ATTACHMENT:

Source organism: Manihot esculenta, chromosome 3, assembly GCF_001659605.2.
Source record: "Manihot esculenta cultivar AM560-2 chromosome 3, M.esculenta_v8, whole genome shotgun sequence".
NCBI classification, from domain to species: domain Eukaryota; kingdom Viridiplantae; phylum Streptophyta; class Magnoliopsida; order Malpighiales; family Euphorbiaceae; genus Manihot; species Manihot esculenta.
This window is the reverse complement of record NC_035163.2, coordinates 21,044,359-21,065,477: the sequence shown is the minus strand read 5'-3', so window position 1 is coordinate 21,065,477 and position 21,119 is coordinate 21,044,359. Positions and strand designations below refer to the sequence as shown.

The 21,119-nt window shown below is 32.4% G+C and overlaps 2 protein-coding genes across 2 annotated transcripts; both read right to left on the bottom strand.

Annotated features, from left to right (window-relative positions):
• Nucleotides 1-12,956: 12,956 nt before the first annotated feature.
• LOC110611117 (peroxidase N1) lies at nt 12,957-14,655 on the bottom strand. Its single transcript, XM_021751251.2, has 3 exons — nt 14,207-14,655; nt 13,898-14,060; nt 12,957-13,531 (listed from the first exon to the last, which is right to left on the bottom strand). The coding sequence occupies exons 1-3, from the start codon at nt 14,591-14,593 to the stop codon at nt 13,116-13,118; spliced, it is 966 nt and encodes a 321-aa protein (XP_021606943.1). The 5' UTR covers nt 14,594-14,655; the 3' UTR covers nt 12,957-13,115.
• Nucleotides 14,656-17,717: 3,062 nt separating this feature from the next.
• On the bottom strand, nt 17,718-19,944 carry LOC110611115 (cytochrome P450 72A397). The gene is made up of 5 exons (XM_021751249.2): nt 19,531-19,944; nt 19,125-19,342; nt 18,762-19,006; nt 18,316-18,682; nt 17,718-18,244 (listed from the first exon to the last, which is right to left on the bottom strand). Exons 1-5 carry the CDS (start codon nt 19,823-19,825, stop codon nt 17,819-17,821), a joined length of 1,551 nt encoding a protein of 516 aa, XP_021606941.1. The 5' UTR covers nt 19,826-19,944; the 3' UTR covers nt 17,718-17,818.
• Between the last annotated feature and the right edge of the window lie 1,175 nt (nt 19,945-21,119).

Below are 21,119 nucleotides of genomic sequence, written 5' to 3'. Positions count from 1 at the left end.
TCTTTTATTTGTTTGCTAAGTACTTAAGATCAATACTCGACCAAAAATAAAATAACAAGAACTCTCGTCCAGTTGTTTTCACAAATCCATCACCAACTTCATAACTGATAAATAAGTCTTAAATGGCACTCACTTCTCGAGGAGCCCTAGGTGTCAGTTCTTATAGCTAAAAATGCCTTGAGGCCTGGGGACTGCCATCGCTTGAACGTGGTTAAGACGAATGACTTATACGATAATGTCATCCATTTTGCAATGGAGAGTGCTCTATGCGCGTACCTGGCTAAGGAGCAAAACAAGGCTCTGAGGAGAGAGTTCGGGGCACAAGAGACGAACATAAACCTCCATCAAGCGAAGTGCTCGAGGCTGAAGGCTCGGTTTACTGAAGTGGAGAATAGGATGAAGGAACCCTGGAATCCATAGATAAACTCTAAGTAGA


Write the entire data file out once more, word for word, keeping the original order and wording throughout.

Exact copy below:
Source organism: Manihot esculenta, chromosome 3, assembly GCF_001659605.2.
Source record: "Manihot esculenta cultivar AM560-2 chromosome 3, M.esculenta_v8, whole genome shotgun sequence".
NCBI classification, from domain to species: domain Eukaryota; kingdom Viridiplantae; phylum Streptophyta; class Magnoliopsida; order Malpighiales; family Euphorbiaceae; genus Manihot; species Manihot esculenta.
This window is the reverse complement of record NC_035163.2, coordinates 21,044,359-21,065,477: the sequence shown is the minus strand read 5'-3', so window position 1 is coordinate 21,065,477 and position 21,119 is coordinate 21,044,359. Positions and strand designations below refer to the sequence as shown.

The 21,119-nt window shown below is 32.4% G+C and overlaps 2 protein-coding genes across 2 annotated transcripts; both read right to left on the bottom strand.

Annotated features, from left to right (window-relative positions):
• Nucleotides 1-12,956: 12,956 nt before the first annotated feature.
• LOC110611117 (peroxidase N1) lies at nt 12,957-14,655 on the bottom strand. Its single transcript, XM_021751251.2, has 3 exons — nt 14,207-14,655; nt 13,898-14,060; nt 12,957-13,531 (listed from the first exon to the last, which is right to left on the bottom strand). The coding sequence occupies exons 1-3, from the start codon at nt 14,591-14,593 to the stop codon at nt 13,116-13,118; spliced, it is 966 nt and encodes a 321-aa protein (XP_021606943.1). The 5' UTR covers nt 14,594-14,655; the 3' UTR covers nt 12,957-13,115.
• Nucleotides 14,656-17,717: 3,062 nt separating this feature from the next.
• On the bottom strand, nt 17,718-19,944 carry LOC110611115 (cytochrome P450 72A397). The gene is made up of 5 exons (XM_021751249.2): nt 19,531-19,944; nt 19,125-19,342; nt 18,762-19,006; nt 18,316-18,682; nt 17,718-18,244 (listed from the first exon to the last, which is right to left on the bottom strand). Exons 1-5 carry the CDS (start codon nt 19,823-19,825, stop codon nt 17,819-17,821), a joined length of 1,551 nt encoding a protein of 516 aa, XP_021606941.1. The 5' UTR covers nt 19,826-19,944; the 3' UTR covers nt 17,718-17,818.
• Between the last annotated feature and the right edge of the window lie 1,175 nt (nt 19,945-21,119).

Below are 21,119 nucleotides of genomic sequence, written 5' to 3'. Positions count from 1 at the left end.
TCTTTTATTTGTTTGCTAAGTACTTAAGATCAATACTCGACCAAAAATAAAATAACAAGAACTCTCGTCCAGTTGTTTTCACAAATCCATCACCAACTTCATAACTGATAAATAAGTCTTAAATGGCACTCACTTCTCGAGGAGCCCTAGGTGTCAGTTCTTATAGCTAAAAATGCCTTGAGGCCTGGGGACTGCCATCGCTTGAACGTGGTTAAGACGAATGACTTATACGATAATGTCATCCATTTTGCAATGGAGAGTGCTCTATGCGCGTACCTGGCTAAGGAGCAAAACAAGGCTCTGAGGAGAGAGTTCGGGGCACAAGAGACGAACATAAACCTCCATCAAGCGAAGTGCTCGAGGCTGAAGGCTCGGTTTACTGAAGTGGAGAATAGGATGAAGGAACCCTGGAATCCATAGATAAACTCTAAGTAGA